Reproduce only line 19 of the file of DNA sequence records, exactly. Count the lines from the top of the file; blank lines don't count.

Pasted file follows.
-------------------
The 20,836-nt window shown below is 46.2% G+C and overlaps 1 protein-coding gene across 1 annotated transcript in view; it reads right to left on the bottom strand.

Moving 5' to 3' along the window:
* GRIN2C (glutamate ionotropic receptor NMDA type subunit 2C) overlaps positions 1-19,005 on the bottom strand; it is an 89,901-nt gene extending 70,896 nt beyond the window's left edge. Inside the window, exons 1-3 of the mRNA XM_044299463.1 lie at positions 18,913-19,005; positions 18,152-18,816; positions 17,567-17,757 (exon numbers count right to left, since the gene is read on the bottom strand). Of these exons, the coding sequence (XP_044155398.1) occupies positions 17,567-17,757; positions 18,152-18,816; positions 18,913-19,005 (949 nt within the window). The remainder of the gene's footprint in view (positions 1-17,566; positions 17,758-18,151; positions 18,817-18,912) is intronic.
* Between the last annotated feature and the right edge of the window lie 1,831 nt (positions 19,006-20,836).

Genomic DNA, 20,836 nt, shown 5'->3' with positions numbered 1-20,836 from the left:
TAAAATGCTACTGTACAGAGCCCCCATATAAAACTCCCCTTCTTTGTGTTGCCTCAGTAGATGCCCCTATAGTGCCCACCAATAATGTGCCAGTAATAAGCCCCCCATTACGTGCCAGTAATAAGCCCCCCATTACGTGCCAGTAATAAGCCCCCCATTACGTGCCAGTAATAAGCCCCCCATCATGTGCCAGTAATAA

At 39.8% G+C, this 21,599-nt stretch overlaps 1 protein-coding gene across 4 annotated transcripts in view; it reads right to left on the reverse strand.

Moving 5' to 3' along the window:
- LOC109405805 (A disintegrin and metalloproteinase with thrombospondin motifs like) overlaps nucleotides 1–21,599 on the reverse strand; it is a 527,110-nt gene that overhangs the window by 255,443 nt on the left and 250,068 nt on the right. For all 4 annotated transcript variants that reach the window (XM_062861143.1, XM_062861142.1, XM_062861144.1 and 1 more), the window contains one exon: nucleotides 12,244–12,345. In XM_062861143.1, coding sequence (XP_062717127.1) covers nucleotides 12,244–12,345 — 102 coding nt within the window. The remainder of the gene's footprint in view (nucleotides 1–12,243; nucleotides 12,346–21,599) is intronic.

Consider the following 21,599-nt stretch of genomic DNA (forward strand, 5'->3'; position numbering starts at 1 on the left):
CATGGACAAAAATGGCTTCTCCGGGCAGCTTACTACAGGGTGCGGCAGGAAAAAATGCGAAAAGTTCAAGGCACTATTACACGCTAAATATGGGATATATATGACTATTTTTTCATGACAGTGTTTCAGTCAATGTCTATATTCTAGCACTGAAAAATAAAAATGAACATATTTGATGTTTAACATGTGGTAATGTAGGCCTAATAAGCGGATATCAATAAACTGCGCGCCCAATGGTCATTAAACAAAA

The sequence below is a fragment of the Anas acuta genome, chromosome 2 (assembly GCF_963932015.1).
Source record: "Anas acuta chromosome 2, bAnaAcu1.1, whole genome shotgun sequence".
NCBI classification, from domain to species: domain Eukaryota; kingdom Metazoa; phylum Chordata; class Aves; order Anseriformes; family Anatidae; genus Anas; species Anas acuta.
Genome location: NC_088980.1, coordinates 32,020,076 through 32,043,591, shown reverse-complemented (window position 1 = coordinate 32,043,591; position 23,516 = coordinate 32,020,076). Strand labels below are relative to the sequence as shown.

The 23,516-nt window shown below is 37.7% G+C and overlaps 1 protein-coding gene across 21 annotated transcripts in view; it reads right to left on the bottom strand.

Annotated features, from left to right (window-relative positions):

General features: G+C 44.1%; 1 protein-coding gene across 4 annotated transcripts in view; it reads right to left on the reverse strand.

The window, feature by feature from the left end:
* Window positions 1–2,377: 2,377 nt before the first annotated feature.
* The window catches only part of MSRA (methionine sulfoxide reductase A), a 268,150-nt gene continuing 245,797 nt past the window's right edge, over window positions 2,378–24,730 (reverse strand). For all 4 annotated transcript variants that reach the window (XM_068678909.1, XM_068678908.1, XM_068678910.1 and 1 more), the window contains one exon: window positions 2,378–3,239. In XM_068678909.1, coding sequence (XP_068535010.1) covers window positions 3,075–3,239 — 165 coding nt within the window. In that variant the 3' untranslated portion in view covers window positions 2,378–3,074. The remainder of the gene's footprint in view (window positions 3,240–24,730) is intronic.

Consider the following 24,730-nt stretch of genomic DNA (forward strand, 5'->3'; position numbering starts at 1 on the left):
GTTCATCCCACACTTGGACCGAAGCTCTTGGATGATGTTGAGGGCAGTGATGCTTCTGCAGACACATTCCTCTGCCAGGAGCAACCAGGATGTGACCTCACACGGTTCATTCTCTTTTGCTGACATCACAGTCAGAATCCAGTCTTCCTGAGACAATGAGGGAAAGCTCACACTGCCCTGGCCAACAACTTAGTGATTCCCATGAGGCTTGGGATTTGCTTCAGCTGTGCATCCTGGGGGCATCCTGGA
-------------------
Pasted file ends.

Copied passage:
The window, feature by feature from the left end: